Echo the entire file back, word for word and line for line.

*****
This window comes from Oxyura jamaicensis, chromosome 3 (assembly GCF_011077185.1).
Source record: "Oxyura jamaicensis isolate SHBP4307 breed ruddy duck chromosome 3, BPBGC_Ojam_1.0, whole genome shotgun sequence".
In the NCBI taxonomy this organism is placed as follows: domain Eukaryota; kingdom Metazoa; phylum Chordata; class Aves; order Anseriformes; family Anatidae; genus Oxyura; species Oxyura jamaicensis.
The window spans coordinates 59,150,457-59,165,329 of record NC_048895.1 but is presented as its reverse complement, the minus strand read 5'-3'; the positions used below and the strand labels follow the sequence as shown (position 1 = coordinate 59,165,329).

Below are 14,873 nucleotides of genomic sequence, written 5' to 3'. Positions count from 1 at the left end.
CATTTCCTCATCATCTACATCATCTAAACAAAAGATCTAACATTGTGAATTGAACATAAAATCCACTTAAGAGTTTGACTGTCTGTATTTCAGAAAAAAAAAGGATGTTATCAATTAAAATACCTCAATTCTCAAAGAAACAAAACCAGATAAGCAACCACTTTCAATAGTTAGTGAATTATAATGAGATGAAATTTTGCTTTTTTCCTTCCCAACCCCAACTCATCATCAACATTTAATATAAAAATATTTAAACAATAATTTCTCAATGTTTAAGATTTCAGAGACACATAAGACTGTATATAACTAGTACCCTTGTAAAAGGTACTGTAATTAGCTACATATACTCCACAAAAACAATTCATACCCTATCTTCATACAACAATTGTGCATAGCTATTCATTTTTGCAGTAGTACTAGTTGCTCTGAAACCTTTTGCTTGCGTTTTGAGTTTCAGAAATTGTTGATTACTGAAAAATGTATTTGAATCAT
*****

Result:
This window comes from Oxyura jamaicensis, chromosome 3 (assembly GCF_011077185.1).
Source record: "Oxyura jamaicensis isolate SHBP4307 breed ruddy duck chromosome 3, BPBGC_Ojam_1.0, whole genome shotgun sequence".
In the NCBI taxonomy this organism is placed as follows: domain Eukaryota; kingdom Metazoa; phylum Chordata; class Aves; order Anseriformes; family Anatidae; genus Oxyura; species Oxyura jamaicensis.
The window spans coordinates 59,150,457-59,165,329 of record NC_048895.1 but is presented as its reverse complement, the minus strand read 5'-3'; the positions used below and the strand labels follow the sequence as shown (position 1 = coordinate 59,165,329).

Below are 14,873 nucleotides of genomic sequence, written 5' to 3'. Positions count from 1 at the left end.
CATTTCCTCATCATCTACATCATCTAAACAAAAGATCTAACATTGTGAATTGAACATAAAATCCACTTAAGAGTTTGACTGTCTGTATTTCAGAAAAAAAAAGGATGTTATCAATTAAAATACCTCAATTCTCAAAGAAACAAAACCAGATAAGCAACCACTTTCAATAGTTAGTGAATTATAATGAGATGAAATTTTGCTTTTTTCCTTCCCAACCCCAACTCATCATCAACATTTAATATAAAAATATTTAAACAATAATTTCTCAATGTTTAAGATTTCAGAGACACATAAGACTGTATATAACTAGTACCCTTGTAAAAGGTACTGTAATTAGCTACATATACTCCACAAAAACAATTCATACCCTATCTTCATACAACAATTGTGCATAGCTATTCATTTTTGCAGTAGTACTAGTTGCTCTGAAACCTTTTGCTTGCGTTTTGAGTTTCAGAAATTGTTGATTACTGAAAAATGTATTTGAATCAT